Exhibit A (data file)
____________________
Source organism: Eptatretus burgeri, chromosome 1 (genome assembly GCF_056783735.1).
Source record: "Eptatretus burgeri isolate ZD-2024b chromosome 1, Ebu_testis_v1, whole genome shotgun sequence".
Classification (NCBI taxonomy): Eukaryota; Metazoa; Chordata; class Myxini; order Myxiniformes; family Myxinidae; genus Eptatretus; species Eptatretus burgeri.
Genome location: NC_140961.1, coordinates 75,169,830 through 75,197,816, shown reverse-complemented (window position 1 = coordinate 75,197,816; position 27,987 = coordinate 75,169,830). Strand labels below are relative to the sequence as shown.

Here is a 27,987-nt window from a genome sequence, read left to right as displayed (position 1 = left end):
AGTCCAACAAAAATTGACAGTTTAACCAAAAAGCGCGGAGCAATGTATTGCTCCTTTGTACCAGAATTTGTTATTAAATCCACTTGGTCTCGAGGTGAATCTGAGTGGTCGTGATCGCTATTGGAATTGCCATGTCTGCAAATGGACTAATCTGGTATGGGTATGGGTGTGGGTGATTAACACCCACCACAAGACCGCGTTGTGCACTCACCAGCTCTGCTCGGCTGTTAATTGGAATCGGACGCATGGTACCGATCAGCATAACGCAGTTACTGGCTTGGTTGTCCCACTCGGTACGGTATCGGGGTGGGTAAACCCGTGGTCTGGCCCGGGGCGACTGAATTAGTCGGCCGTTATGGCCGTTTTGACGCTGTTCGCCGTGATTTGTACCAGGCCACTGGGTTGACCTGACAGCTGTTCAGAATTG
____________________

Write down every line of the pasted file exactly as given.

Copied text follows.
Source organism: Eptatretus burgeri, chromosome 1 (genome assembly GCF_056783735.1).
Source record: "Eptatretus burgeri isolate ZD-2024b chromosome 1, Ebu_testis_v1, whole genome shotgun sequence".
Classification (NCBI taxonomy): Eukaryota; Metazoa; Chordata; class Myxini; order Myxiniformes; family Myxinidae; genus Eptatretus; species Eptatretus burgeri.
Genome location: NC_140961.1, coordinates 75,169,830 through 75,197,816, shown reverse-complemented (window position 1 = coordinate 75,197,816; position 27,987 = coordinate 75,169,830). Strand labels below are relative to the sequence as shown.

Here is a 27,987-nt window from a genome sequence, read left to right as displayed (position 1 = left end):
AGTCCAACAAAAATTGACAGTTTAACCAAAAAGCGCGGAGCAATGTATTGCTCCTTTGTACCAGAATTTGTTATTAAATCCACTTGGTCTCGAGGTGAATCTGAGTGGTCGTGATCGCTATTGGAATTGCCATGTCTGCAAATGGACTAATCTGGTATGGGTATGGGTGTGGGTGATTAACACCCACCACAAGACCGCGTTGTGCACTCACCAGCTCTGCTCGGCTGTTAATTGGAATCGGACGCATGGTACCGATCAGCATAACGCAGTTACTGGCTTGGTTGTCCCACTCGGTACGGTATCGGGGTGGGTAAACCCGTGGTCTGGCCCGGGGCGACTGAATTAGTCGGCCGTTATGGCCGTTTTGACGCTGTTCGCCGTGATTTGTACCAGGCCACTGGGTTGACCTGACAGCTGTTCAGAATTG